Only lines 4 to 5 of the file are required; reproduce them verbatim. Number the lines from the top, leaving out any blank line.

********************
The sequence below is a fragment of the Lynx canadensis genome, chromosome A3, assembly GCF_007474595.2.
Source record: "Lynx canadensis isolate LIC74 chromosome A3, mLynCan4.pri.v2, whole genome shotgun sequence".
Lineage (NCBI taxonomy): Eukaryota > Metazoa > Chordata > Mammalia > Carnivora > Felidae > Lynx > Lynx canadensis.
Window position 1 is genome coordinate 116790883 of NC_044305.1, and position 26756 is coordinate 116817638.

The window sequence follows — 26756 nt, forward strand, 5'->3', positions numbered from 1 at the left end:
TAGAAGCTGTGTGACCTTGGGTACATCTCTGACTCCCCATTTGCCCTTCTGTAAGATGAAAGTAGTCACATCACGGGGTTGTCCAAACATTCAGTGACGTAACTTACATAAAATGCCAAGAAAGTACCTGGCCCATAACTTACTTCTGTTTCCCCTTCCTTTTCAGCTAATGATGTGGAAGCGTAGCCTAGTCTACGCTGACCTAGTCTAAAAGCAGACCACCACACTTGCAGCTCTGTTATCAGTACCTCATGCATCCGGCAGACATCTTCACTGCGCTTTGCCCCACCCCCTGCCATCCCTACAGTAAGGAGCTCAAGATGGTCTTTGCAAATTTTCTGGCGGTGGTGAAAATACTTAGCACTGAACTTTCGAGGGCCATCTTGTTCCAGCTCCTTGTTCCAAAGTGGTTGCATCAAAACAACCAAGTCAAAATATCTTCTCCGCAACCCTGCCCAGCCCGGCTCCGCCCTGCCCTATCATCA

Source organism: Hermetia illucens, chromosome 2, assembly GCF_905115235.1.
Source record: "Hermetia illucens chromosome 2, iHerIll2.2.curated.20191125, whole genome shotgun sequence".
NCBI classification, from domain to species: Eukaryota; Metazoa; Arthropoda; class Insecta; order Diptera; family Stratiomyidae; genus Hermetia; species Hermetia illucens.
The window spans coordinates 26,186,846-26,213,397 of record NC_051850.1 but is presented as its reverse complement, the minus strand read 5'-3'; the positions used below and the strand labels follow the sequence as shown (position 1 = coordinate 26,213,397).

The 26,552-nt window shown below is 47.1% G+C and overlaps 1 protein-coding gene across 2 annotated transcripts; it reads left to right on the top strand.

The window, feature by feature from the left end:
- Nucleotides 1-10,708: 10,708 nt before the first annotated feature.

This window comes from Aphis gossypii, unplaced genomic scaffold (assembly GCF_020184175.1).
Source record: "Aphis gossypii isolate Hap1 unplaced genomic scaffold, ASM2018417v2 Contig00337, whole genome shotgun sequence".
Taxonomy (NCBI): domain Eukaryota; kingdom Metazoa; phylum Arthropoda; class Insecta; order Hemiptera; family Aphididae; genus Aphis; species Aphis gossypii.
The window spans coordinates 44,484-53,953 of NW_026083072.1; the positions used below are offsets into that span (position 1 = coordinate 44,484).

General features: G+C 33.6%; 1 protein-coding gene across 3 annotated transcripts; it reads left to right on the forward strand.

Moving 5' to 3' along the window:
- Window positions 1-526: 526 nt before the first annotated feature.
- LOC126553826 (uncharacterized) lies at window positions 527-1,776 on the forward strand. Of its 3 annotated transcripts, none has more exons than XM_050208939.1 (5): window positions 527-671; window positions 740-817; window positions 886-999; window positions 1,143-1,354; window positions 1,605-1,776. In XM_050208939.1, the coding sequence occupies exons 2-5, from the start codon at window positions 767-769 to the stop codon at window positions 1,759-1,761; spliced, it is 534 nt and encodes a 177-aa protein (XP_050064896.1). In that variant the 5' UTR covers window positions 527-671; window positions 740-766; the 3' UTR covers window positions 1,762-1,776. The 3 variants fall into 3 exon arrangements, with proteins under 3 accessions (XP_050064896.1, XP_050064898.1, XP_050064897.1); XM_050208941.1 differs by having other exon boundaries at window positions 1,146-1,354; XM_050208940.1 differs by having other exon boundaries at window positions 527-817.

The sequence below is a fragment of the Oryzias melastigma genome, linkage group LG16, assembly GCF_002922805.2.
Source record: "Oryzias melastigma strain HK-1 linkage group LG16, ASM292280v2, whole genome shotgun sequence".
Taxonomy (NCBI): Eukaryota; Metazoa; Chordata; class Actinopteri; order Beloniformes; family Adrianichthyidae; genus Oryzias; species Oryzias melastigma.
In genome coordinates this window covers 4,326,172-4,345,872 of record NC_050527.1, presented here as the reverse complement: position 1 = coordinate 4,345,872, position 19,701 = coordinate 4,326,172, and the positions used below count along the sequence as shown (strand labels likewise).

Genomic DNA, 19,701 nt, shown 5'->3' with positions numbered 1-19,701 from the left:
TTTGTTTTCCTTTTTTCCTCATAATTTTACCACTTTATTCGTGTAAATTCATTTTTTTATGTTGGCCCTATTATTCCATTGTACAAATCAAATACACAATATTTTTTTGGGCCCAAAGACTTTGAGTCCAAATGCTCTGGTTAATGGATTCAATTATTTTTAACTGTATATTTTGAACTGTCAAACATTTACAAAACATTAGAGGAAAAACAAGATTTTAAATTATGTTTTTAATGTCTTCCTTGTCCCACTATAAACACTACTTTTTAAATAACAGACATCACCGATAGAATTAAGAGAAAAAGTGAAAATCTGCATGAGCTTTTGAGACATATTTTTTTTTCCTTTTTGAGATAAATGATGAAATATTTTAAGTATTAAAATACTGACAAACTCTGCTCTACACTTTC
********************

Window position 1 is genome coordinate 116790883 of NC_044305.1, and position 26756 is coordinate 116817638.

The window sequence follows — 26756 nt, forward strand, 5'->3', positions numbered from 1 at the left end: